Feed alternatives reducing soybean demand in China

China could reduce imports of soybeans by more than 10 million metric tons this year – down more than 10 percent from last year – because of domestic production and the promotion of soybean substitutes, analysts said.
Because of its low cost, farmers nationwide have long relied on imported soybean meal, the remains of the plant after oil is extracted, to supplement animal feed.
However, as the cost of imported soybeans and soybean meal has increased as a result of trade frictions between China and the United States, alternatives such as rapeseed meal and cottonseed meal are becoming more economical, according to Li Qiang, chief adviser at commodities consultant Shanghai JC Intelligence.
Li predicted that China will increase imports of sunflower meal, palm kernel meal and rapeseed this year, potentially cutting demand for imported soybeans by about 6 million tons.
In addition, the widespread promotion of a low-protein animal feed with added amino acid could reduce demand for soybean meal by up to 7 percent, equal to a further 5 million tons of imports, according to Zhang Haitao, chief technical supervisor at Guangdong Evergreen Feed Industry Co, based in Zhanjiang, Guangdong province.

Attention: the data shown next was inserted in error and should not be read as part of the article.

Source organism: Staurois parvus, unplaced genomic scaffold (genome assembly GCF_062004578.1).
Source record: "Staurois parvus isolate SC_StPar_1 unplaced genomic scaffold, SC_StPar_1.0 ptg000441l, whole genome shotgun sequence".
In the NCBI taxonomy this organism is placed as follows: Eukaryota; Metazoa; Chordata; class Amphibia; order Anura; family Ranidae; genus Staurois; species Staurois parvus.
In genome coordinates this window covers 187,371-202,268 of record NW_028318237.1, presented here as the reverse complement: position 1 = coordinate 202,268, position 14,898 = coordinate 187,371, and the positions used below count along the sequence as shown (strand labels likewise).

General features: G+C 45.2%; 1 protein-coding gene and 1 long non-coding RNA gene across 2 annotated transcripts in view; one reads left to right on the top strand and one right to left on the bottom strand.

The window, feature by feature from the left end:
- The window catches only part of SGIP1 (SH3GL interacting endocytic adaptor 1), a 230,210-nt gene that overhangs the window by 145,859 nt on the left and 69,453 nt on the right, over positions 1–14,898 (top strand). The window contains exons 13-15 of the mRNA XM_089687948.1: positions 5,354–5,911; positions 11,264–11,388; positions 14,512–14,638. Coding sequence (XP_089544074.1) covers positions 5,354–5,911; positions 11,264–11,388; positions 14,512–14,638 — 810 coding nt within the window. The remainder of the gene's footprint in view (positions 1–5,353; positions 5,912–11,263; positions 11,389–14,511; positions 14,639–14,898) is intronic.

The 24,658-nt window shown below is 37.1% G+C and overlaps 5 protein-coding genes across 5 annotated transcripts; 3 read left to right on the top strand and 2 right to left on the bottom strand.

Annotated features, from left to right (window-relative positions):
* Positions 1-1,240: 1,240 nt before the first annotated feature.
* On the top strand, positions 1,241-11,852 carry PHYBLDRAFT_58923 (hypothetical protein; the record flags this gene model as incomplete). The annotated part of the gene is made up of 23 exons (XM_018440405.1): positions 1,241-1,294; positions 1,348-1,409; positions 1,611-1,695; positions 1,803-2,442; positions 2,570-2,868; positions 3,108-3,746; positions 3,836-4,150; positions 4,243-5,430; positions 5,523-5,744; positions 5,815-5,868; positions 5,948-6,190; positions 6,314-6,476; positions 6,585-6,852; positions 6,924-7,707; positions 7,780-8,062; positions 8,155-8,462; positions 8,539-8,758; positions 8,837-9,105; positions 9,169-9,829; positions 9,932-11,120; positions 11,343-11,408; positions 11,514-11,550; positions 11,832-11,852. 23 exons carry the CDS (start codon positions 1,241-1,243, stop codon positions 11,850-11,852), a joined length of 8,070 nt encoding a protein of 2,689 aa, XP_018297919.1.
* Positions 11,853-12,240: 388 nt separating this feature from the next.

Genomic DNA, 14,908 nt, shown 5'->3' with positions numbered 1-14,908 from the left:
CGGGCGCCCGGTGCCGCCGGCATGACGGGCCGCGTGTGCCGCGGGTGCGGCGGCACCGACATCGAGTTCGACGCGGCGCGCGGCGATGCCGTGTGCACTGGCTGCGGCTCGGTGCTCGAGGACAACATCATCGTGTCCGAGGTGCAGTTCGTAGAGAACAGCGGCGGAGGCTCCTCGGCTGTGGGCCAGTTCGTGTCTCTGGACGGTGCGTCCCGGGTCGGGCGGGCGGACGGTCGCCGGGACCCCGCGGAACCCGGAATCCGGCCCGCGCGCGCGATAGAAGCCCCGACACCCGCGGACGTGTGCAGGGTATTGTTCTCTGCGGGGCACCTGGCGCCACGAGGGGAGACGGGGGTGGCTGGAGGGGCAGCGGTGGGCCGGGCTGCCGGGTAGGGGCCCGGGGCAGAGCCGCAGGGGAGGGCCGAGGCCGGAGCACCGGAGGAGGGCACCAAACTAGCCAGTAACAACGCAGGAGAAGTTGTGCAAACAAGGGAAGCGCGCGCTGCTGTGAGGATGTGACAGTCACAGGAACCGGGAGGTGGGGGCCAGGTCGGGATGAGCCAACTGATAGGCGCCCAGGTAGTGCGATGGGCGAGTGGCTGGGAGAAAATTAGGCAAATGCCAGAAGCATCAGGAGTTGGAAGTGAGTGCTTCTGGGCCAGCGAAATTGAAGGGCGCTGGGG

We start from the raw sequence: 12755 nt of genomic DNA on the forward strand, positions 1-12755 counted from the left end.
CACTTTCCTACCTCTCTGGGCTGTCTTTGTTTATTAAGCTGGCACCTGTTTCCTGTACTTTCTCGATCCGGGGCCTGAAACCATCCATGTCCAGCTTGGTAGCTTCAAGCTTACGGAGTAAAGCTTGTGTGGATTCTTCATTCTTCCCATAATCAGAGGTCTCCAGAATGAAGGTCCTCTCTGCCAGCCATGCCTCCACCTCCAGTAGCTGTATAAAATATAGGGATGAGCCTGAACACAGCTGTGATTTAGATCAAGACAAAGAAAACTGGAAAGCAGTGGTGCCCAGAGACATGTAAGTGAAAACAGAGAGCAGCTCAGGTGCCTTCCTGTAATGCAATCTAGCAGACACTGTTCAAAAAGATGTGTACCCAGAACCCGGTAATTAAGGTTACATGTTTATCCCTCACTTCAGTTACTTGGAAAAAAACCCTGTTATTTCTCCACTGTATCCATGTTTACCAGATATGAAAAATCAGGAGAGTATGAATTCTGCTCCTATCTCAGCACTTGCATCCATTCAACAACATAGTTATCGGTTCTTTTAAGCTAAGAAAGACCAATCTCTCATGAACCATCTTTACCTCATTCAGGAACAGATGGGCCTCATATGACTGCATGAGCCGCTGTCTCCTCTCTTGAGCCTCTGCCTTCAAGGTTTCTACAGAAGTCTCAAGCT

Yin Yulong, a member of the Chinese Academy of Engineering, explained that the animal feed has 3 percent less protein but four extra kinds of amino acids.
Research has shown no decline in the production and quality of pork from pigs raised on the feed, he said.
More than 80 percent of the soybeans consumed in China are imported. Last year alone, the country imported more than 95 million tons worth about $40 billion, according to the General Administration of Customs. Brazil and the US are the top two suppliers, it said.
Experts have predicted soybean prices in China will rise in the short term due to the trade frictions. China has imposed additional tariffs on soybean imports from the US.
However, Zhong Funing, a professor of agricultural economics at Nanjing Agricultural University, said the Chinese public needn’t worry about soybean supplies.
“There is a surplus worldwide,” he said, noting that China’s soybean imports from the US have decreased over the past few years, with Brazil now the biggest source.
In addition to promoting soybean meal substitutes and diversifying its import sources, China has also been increasing domestic production, the Ministry of Agriculture and Rural Affairs said in May.
It said the country was to increase its soybean farms by 667,000 hectares this year.